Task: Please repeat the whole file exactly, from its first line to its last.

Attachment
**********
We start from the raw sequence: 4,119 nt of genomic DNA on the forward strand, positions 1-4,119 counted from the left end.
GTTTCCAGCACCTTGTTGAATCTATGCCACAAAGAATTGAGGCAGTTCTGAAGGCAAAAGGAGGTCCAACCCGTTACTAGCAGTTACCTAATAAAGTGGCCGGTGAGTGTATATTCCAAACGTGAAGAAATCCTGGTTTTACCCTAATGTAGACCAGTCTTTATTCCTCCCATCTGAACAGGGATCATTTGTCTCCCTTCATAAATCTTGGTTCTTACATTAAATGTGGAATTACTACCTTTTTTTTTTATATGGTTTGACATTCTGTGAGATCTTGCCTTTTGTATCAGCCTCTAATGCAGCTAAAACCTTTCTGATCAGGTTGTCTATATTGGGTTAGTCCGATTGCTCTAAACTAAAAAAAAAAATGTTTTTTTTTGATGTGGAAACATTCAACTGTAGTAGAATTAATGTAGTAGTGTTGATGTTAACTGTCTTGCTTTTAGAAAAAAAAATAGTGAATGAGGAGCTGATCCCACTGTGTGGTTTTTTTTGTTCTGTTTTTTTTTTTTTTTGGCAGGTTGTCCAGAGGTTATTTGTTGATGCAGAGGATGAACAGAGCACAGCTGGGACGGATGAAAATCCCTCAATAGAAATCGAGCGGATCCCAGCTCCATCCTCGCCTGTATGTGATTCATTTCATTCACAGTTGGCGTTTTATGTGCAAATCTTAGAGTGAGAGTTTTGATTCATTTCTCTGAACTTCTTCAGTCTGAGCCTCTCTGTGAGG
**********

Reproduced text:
We start from the raw sequence: 4,119 nt of genomic DNA on the forward strand, positions 1-4,119 counted from the left end.
GTTTCCAGCACCTTGTTGAATCTATGCCACAAAGAATTGAGGCAGTTCTGAAGGCAAAAGGAGGTCCAACCCGTTACTAGCAGTTACCTAATAAAGTGGCCGGTGAGTGTATATTCCAAACGTGAAGAAATCCTGGTTTTACCCTAATGTAGACCAGTCTTTATTCCTCCCATCTGAACAGGGATCATTTGTCTCCCTTCATAAATCTTGGTTCTTACATTAAATGTGGAATTACTACCTTTTTTTTTTATATGGTTTGACATTCTGTGAGATCTTGCCTTTTGTATCAGCCTCTAATGCAGCTAAAACCTTTCTGATCAGGTTGTCTATATTGGGTTAGTCCGATTGCTCTAAACTAAAAAAAAAAATGTTTTTTTTTGATGTGGAAACATTCAACTGTAGTAGAATTAATGTAGTAGTGTTGATGTTAACTGTCTTGCTTTTAGAAAAAAAAATAGTGAATGAGGAGCTGATCCCACTGTGTGGTTTTTTTTGTTCTGTTTTTTTTTTTTTTTGGCAGGTTGTCCAGAGGTTATTTGTTGATGCAGAGGATGAACAGAGCACAGCTGGGACGGATGAAAATCCCTCAATAGAAATCGAGCGGATCCCAGCTCCATCCTCGCCTGTATGTGATTCATTTCATTCACAGTTGGCGTTTTATGTGCAAATCTTAGAGTGAGAGTTTTGATTCATTTCTCTGAACTTCTTCAGTCTGAGCCTCTCTGTGAGG